Bridge to Global Literature

Let’s all remember that more and more poetry gets lost without earnest attempts at translation.Read poetry here to get a glimpse of the rhythms and resonances of languages you don’t know.

Poems by Jayashree Kamble

Jun 25, 2021 | Front And Center, Poetry | 0 comments

1956

Blue wave o’er wave of mourners flowed to the sea,
flooding the streets of Bombay with their tears.
Once born, twice scorned, we grieved,
and eddied round the island of our fears.
Left rudderless amidst a nation free,
we floated on a raft of recent vows.
We sought no ancient gods or so-called priests,
and swore to build ourselves a brand new now.

We keep that promise in our daily breaths,
though sweeping tides may force us far to roam.
These waters rise each winter on this shore,
a rising deep Blue Nile aims for the dome;
our father dead we come again to praise,
the river knows this bhumi is its home.

__

Jhalkari

Legend says we hacked our breasts
when flesh like ours was taxed.
There is a tale: we dared to look
and so our nose was axed.
The smearing of these colors gay
but celebrate our pyre.
There’s one of us who went to ground
soon after breaching fire.
And one of us the ramparts held,
The warrior queen? She fled!
And do you know the countless more
who battled, even dead?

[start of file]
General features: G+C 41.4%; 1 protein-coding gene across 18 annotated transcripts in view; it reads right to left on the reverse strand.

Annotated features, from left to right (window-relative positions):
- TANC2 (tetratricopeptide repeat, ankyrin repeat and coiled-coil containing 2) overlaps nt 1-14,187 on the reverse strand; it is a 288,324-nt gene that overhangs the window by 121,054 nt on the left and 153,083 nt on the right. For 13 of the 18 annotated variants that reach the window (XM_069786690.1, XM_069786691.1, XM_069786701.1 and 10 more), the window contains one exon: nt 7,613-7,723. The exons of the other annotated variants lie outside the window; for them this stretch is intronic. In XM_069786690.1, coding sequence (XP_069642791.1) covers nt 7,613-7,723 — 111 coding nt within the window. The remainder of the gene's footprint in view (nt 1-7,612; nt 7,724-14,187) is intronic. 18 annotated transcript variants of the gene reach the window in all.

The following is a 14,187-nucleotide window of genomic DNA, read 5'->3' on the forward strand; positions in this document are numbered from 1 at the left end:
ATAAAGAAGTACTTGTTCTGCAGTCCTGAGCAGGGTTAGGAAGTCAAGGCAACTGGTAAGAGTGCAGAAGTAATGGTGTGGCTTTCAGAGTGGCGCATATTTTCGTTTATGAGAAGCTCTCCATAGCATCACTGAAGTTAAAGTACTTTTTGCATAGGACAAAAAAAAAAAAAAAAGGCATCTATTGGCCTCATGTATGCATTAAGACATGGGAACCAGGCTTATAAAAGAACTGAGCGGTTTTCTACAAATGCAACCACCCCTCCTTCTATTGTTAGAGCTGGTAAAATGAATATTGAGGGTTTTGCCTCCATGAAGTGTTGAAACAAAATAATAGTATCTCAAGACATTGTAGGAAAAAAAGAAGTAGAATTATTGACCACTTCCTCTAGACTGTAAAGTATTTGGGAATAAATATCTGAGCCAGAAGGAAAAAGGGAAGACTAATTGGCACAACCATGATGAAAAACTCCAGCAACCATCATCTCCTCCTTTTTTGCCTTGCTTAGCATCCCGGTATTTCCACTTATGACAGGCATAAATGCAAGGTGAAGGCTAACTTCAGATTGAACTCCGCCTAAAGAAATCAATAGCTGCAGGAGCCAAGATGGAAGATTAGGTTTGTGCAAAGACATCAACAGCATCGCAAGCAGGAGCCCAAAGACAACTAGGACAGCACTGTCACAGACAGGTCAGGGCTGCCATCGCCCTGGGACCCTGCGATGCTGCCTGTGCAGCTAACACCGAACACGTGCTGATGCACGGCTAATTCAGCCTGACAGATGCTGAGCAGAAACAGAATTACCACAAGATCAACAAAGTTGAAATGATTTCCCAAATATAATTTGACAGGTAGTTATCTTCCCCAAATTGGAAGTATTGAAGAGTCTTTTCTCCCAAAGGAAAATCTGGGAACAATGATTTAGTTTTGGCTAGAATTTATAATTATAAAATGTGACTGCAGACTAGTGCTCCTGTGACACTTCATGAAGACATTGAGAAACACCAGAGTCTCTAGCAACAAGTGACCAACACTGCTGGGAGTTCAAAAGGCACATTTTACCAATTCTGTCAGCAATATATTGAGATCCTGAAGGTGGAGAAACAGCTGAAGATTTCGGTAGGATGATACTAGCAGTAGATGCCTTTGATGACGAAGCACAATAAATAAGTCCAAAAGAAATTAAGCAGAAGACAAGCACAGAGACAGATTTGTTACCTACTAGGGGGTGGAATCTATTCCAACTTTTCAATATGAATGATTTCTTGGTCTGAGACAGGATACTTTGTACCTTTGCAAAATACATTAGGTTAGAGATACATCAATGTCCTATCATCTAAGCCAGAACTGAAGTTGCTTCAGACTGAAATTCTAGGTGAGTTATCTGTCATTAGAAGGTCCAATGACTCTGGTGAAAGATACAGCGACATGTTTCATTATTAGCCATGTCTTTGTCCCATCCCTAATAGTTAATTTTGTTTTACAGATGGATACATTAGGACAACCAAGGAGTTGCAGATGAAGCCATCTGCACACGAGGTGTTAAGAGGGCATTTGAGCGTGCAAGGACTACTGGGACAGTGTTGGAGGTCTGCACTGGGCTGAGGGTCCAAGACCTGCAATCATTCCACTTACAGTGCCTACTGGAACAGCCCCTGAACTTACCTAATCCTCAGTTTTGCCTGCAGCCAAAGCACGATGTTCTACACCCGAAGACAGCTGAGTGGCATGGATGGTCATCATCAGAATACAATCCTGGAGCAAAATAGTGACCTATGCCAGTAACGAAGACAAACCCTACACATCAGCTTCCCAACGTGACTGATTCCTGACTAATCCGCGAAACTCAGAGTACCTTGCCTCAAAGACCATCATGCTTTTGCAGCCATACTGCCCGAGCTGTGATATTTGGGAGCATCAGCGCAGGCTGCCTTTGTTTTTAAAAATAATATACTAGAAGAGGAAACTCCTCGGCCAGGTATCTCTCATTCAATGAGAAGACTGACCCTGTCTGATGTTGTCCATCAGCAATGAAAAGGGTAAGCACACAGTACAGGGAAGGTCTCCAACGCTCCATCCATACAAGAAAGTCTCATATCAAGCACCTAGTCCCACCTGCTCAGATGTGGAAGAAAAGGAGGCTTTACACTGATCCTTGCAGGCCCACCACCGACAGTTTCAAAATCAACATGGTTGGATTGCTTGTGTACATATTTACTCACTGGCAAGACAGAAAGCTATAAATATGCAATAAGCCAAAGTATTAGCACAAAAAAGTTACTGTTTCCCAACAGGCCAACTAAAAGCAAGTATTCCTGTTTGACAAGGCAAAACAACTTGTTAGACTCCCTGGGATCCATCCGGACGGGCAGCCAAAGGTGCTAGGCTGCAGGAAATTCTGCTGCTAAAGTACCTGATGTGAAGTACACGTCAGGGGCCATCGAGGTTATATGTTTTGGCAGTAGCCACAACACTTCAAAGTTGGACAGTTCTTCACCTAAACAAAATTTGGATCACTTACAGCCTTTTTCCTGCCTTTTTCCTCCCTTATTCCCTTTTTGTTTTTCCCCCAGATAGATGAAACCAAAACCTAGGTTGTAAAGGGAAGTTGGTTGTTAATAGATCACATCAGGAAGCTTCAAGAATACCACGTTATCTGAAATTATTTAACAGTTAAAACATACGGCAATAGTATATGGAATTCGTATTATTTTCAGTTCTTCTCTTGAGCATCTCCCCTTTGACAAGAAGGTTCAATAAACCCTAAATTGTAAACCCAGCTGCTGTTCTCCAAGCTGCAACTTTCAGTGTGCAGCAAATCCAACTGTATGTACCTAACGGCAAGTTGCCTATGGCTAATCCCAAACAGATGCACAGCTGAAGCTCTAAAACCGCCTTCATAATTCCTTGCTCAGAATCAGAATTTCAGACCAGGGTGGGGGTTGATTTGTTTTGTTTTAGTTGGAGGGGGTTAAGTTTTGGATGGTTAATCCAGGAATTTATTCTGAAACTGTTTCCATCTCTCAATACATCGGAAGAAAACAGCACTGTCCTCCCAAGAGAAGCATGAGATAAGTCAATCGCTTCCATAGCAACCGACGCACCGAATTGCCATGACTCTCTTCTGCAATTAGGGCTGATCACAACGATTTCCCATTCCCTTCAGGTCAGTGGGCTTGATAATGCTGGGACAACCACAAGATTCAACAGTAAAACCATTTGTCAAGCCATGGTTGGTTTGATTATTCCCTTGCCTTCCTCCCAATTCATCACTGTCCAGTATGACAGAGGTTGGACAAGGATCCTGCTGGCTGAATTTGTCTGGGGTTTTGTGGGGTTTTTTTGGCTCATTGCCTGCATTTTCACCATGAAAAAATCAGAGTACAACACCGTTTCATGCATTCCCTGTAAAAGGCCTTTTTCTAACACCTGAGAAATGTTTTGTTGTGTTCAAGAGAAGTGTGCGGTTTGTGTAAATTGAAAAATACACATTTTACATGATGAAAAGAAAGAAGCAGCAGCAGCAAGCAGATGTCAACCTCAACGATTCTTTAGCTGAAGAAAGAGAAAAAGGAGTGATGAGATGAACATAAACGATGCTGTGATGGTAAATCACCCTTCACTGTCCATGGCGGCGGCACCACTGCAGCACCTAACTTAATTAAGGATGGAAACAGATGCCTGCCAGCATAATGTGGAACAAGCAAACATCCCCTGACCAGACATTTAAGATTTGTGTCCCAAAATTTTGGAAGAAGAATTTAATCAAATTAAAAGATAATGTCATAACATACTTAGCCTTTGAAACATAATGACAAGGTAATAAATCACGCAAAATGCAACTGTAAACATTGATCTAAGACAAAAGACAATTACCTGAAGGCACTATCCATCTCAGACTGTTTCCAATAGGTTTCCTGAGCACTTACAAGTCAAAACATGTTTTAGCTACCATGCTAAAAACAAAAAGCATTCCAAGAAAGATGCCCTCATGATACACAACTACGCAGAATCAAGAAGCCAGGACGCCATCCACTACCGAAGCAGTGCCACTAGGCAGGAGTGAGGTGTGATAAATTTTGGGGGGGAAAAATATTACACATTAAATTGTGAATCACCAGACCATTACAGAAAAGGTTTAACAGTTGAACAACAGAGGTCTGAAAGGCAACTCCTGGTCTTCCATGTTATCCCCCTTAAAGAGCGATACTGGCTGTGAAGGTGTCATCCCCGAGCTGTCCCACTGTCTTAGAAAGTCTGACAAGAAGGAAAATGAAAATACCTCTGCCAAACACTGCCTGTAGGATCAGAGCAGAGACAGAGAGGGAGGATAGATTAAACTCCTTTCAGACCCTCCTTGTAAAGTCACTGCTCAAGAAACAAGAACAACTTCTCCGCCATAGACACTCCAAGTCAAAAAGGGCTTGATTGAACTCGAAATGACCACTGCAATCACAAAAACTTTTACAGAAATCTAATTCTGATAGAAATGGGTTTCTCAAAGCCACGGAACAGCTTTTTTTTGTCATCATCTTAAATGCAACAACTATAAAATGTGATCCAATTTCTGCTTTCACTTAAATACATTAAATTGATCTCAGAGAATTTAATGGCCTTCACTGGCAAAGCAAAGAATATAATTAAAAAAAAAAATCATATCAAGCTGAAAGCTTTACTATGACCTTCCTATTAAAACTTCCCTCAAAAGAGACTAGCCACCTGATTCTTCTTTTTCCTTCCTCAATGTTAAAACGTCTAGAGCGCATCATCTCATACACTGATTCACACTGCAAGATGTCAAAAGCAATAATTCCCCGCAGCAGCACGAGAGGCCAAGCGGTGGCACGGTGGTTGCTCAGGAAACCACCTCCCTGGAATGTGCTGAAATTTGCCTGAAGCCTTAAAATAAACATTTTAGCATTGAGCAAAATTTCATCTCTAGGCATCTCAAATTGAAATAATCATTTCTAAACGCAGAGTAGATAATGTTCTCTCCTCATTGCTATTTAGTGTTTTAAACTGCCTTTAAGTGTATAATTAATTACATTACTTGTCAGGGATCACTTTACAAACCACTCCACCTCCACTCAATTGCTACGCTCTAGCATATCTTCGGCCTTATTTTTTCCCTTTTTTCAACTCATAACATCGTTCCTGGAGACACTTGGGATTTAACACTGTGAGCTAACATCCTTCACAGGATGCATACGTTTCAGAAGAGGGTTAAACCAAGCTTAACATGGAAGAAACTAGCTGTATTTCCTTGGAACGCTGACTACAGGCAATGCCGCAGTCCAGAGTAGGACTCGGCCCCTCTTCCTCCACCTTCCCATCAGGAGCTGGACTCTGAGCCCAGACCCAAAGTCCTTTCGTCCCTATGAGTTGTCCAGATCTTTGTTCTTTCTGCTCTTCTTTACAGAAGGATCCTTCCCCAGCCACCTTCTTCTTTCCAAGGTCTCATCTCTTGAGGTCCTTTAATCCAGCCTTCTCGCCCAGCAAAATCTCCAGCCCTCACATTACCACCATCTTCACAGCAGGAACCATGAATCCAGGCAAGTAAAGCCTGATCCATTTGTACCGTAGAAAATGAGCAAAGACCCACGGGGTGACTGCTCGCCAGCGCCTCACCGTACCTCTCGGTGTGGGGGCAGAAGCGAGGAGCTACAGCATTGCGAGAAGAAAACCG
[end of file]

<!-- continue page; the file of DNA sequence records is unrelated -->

We fight for life, we fight for rights,
We fight to save the earth.
We dance our pain, we plant our grief,
We sing the truth to birth.
Our women fade from history’s gaze,
Leeched by sanatan lies.
But we are warriors of our fate
In justice will we rise.

__

Test-Taking

Learn. Unite. Fight.

You’re not like other Mahars, the Uber driver says
It’s a compliment, you see.

Come in under the shade of the sangha
Come in under the shade of the dhamma
Come in under the shade of the Buddha

If you SCs take our opportunities,
we’ll just go abroad.
She is earnest.
Oh, the oppression of reservations

Emancipator of the downtrodden, father writes.
I repeat it in school speeches
over and over.
The tattoo slips under my skin
Into my blood and off my tongue.

Where is your caste certificate?
the clerk asks.
No category seat without it.
I’m here for a general one:
See my marksheet?
Pfft. Why did you write Buddhist then?

Pune, Master’s Viva Voce with a Visitor–
He beams at all my expositions:
Larkin, Hughes, and Eliot.
What score did you get in B.A.?
the answer dims his glow: why so less?
You tell me, I smile—respectfully.
(The answer’s always same. The name. The name.)

Samma ditthi
Samma sankappa
Samma vaca
Samma kammanta
Samma ajiva
Samma vayama
Samma sati
Samma samadhi

__

Artwork by Dr. Sunil Abhiman Awachar

Dr. Jayashree Kamble specializes in romance narratives in film, fiction, and television. Her first book,  Making Meaning in Popular Romance Fiction: An Epistemologywas published in 2014. She is a professor of English at the City University of New York’s LaGuardia Community College.

Dr. Sunil Abhiman Awachar is well known as a poet and painter, also an assistant professor with the Department of Marathi in the University of Mumbai. Meanwhile, he is a full-time activist in the Dalit human rights movement. He has published four anthologies of poetry, all in Marathi, that include Global Vartamanachya Kavita (2008), Mi Mahasattechya Darashi Katora Gheun Ubha Rahanaar Nahi,  Bravo! Fox Minds of Capitalist and Poems of the Occupied Everything.

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